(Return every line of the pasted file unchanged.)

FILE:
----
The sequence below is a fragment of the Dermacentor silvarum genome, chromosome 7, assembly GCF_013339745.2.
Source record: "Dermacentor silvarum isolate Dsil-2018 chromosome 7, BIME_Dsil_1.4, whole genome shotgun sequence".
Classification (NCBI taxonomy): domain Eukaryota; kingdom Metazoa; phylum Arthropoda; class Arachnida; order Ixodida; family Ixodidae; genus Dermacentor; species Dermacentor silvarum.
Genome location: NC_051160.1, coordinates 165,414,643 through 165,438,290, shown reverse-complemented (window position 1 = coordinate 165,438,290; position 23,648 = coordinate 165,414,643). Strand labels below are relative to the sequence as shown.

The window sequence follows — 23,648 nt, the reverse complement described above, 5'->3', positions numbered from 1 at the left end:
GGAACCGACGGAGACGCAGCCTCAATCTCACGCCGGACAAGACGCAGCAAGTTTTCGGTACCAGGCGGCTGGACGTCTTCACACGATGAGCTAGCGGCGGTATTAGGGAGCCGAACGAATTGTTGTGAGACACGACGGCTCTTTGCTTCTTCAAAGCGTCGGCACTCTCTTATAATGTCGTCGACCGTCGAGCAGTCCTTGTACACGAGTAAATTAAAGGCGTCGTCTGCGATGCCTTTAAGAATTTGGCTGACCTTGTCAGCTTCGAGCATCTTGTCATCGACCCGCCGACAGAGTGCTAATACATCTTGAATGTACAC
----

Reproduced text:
The sequence below is a fragment of the Dermacentor silvarum genome, chromosome 7, assembly GCF_013339745.2.
Source record: "Dermacentor silvarum isolate Dsil-2018 chromosome 7, BIME_Dsil_1.4, whole genome shotgun sequence".
Classification (NCBI taxonomy): domain Eukaryota; kingdom Metazoa; phylum Arthropoda; class Arachnida; order Ixodida; family Ixodidae; genus Dermacentor; species Dermacentor silvarum.
Genome location: NC_051160.1, coordinates 165,414,643 through 165,438,290, shown reverse-complemented (window position 1 = coordinate 165,438,290; position 23,648 = coordinate 165,414,643). Strand labels below are relative to the sequence as shown.

The window sequence follows — 23,648 nt, the reverse complement described above, 5'->3', positions numbered from 1 at the left end:
GGAACCGACGGAGACGCAGCCTCAATCTCACGCCGGACAAGACGCAGCAAGTTTTCGGTACCAGGCGGCTGGACGTCTTCACACGATGAGCTAGCGGCGGTATTAGGGAGCCGAACGAATTGTTGTGAGACACGACGGCTCTTTGCTTCTTCAAAGCGTCGGCACTCTCTTATAATGTCGTCGACCGTCGAGCAGTCCTTGTACACGAGTAAATTAAAGGCGTCGTCTGCGATGCCTTTAAGAATTTGGCTGACCTTGTCAGCTTCGAGCATCTTGTCATCGACCCGCCGACAGAGTGCTAATACATCTTGAATGTACAC